Trump shop comes to Sioux Center

Zac VanderLey – Staff Writer

Contributed Photo

Stephen Radke wipes sweat from his brow after pulling off his Keep America Great cap. He scratches at his tattoo on his left forearm; bellows out a long yawn; removes his worn out, white vans; turns off his air pods; and plops down on his air mattress in the back room of the store at 3:30am. Another hard day’s work at the Trump Shop.

The Trump Shop franchise currently has fifty-three stores around the country. The latest appeared next to Taco John’s in Sioux Center on September 23. Residents driving down the main street are greeted by an American flag inflatable tube man waving in the wind and a live-sized picture of President Donald J. Trump on the door.

Radke, the young owner of the shop, moved to Sioux Center from Winona, Minnesota. He watches political demographics, and Sioux Center was high on his priority list due to the amount of republican voters in the area.

Upon opening the door plastered with Trump’s likeness, the prospective customer is greeted by a variety of similarly themed products. A Trump bear is sitting on the counter peeking out from his cramped living arrangement. Above the bear is a Rambo Donald Trump poster. Trump t-shirts, flags, and hats line the walls. A black box fan circulates the air of America. It smells like patriotic heaven: a little booze and body odor mixed with a faint burnt pizza aroma. The most popular items, according to Radke, are the playing cards, flat stickers, and gold signs. Those sell out in a matter of days.

“Business is going well,” Radke said. “I stayed up all night [on September 29th] setting up the store and restocking. From Wednesday to Saturday I get more and more people.”

The Trump Shop’s Facebook page has become quite polarizing. The page’s profile picture is Trump’s head photoshopped onto the body of a red-and-blue-clad muscular superhero, and the posts feature various Trump flags and shirts for sale. Under those posts people have been commenting anti-Trump gifs, cursing out Trump supporters, and even lambasting the city of Sioux Center for allowing such a store to exist.

“It makes me laugh because it generates publicity.” Radke said, “I had some people from Le Mars come because of all the hate on Facebook,”

“I thought it would be too extreme for Sioux County, but maybe I don’t know Sioux County like I thought,”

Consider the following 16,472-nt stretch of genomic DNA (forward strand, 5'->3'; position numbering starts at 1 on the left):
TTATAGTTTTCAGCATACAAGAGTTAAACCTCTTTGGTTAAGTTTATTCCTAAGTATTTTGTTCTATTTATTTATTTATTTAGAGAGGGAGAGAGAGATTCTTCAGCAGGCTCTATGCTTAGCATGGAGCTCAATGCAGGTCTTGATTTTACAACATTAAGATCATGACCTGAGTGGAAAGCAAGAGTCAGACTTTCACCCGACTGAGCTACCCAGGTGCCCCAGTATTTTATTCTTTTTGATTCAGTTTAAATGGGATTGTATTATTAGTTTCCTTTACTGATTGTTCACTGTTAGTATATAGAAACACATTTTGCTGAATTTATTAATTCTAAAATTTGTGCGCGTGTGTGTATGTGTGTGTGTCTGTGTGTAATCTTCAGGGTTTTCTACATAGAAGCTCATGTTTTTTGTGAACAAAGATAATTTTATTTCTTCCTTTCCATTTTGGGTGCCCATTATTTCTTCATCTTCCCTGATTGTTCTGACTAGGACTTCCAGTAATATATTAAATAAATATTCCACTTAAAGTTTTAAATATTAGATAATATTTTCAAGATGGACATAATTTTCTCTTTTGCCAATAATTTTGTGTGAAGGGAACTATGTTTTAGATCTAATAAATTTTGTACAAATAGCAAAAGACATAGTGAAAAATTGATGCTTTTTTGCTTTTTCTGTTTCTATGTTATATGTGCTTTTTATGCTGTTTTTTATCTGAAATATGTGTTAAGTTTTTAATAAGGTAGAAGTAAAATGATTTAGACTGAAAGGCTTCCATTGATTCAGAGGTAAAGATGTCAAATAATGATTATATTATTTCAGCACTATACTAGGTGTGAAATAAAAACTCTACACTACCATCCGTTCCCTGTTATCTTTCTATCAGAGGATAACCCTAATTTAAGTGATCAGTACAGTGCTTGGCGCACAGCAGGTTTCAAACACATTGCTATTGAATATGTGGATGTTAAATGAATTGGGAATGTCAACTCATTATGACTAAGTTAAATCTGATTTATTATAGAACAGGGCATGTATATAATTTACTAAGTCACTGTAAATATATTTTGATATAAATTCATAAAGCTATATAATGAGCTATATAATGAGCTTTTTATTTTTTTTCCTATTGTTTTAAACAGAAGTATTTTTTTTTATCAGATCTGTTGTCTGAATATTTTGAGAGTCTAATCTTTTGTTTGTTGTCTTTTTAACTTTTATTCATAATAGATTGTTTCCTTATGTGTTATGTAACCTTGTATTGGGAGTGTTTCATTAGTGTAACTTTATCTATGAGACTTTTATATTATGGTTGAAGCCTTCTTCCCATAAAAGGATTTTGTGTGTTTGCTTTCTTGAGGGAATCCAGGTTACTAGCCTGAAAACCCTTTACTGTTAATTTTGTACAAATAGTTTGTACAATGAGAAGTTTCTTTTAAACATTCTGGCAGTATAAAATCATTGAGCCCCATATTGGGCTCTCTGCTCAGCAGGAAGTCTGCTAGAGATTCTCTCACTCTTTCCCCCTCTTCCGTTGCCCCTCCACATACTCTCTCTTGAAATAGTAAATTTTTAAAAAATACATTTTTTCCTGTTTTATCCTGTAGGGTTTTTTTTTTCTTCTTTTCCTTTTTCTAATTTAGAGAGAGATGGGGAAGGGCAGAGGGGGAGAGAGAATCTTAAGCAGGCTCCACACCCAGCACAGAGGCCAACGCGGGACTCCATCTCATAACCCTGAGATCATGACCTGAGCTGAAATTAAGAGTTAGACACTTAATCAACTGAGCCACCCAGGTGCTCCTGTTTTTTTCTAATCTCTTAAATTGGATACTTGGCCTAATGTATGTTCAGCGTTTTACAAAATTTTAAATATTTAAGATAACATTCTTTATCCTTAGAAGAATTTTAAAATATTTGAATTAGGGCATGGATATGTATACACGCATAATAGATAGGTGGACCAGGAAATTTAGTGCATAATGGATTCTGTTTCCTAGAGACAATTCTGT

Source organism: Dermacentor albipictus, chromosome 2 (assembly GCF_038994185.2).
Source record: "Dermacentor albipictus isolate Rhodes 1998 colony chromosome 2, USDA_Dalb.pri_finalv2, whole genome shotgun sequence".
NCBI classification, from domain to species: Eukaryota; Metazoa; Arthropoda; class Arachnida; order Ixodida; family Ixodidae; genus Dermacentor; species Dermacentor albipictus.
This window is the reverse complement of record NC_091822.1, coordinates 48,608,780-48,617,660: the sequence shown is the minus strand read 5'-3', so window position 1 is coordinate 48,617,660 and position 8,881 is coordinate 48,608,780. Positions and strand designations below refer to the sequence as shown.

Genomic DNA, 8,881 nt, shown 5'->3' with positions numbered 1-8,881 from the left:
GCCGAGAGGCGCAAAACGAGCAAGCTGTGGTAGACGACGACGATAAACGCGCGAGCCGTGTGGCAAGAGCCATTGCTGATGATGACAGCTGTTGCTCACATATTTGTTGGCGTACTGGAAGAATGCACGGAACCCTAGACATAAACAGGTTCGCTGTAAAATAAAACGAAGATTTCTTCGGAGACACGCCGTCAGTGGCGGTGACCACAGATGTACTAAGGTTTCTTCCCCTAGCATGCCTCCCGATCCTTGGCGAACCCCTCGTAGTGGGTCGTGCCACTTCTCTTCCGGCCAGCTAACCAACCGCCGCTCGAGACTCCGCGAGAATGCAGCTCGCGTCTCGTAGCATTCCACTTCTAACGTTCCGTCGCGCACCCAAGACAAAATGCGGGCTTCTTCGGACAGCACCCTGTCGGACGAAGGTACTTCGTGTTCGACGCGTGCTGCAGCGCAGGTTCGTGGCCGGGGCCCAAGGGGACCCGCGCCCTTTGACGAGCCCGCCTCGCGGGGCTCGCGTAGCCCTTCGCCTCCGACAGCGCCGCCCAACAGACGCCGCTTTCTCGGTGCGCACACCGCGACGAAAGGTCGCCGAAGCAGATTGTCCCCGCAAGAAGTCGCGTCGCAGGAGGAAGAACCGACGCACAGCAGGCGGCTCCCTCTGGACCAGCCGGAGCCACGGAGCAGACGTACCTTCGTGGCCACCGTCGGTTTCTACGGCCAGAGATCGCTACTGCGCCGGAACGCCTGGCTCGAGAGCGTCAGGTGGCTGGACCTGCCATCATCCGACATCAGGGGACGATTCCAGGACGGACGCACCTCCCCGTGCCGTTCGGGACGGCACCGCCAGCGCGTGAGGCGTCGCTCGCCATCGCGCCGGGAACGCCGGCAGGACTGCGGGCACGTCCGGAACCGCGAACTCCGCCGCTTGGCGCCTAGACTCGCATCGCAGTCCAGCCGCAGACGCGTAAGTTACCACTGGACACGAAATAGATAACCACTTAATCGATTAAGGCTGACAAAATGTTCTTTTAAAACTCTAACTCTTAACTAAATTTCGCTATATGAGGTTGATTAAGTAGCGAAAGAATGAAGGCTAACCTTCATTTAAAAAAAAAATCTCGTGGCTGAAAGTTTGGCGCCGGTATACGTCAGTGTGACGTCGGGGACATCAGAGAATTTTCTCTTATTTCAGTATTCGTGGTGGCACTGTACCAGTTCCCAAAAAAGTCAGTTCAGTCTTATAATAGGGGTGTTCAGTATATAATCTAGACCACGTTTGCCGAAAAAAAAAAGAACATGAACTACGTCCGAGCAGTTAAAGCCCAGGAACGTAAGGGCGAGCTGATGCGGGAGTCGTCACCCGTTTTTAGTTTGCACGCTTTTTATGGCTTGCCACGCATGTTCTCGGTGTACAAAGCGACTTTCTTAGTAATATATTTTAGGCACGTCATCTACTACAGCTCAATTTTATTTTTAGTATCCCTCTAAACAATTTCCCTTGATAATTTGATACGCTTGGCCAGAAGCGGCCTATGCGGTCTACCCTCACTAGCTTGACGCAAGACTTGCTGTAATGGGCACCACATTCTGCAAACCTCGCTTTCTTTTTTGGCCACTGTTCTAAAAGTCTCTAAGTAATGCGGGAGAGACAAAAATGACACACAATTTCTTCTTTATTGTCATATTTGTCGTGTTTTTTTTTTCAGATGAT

-Laremy De Vries

He also has had customers from Nebraska, South Dakota, and Des Moines, Iowa.

While Radke does not require facemasks and does not currently wear one himself, his Trump facemasks and neck gaiters have consistently sold out. The store is rarely empty of people. In the mornings random customers show up: some on lunch breaks and others who have come from afar. The afternoons bring older couples and, later at night, he gets younger customers. Some, he claims, are Dordt students.

“Wednesday is the busiest because there are church things at night and afterwards my shop is swarming with people. I’m usually open past 10,” Radke said.

The Trump Shop is here to stay, at least until January 21st. As long as business is booming, then there’s no reason for Radke to move on. The upcoming presidential election serves to draw interest in politics and his wares.

“Even if Trump doesn’t win—but he will—I believe I’ll have customers,” Radke said.

There have been murmurings in the Dordt community surrounding the new store. Some love it, some hate it, and others are more confused.

“I think it’s just weird,” said Adjunct Professor Laremy De Vries. “I was expecting more normal stuff, and I’m just kind of shocked.”

Contributed Photo

De Vries compared it to a firework stand with its small room and bombastic material. “I thought it would be too extreme for Sioux County, but maybe I don’t know Sioux County like I thought.”

Radke has met resistance in the past for his work. Some of his stories are not fit for a family- friendly newspaper. He said he’s had guns pointed at his head, his life has been threatened, and he is no stranger to name-calling.

“My favorite is when people call me a Nazi.” Radke said, “I have blonde hair, blue eyes, and run a Trump shop, so I become a Nazi to people.”

Sioux Center, however, has mostly welcomed Radke with open arms.

“I know this is a religious community,” Radke said. “It helps my business, and people are super nice. The worst thing that has happened was some girls came in, talked about supporting Biden, and ran out.”

In the Trump Shop, two men in orange working vests and steel-toed boots buy a Trump Train t-shirt along with a golden Trump $100 bill. Two high school girls in jeans and blue sport jackets walk in timidly. Radke welcomes them like any other customer.

“I don’t care what color, gender, race, religion, or ethnicity you are. I’ll sell to anyone,” claimed Radke.

He accepts card or cash, but to him, cash is king.

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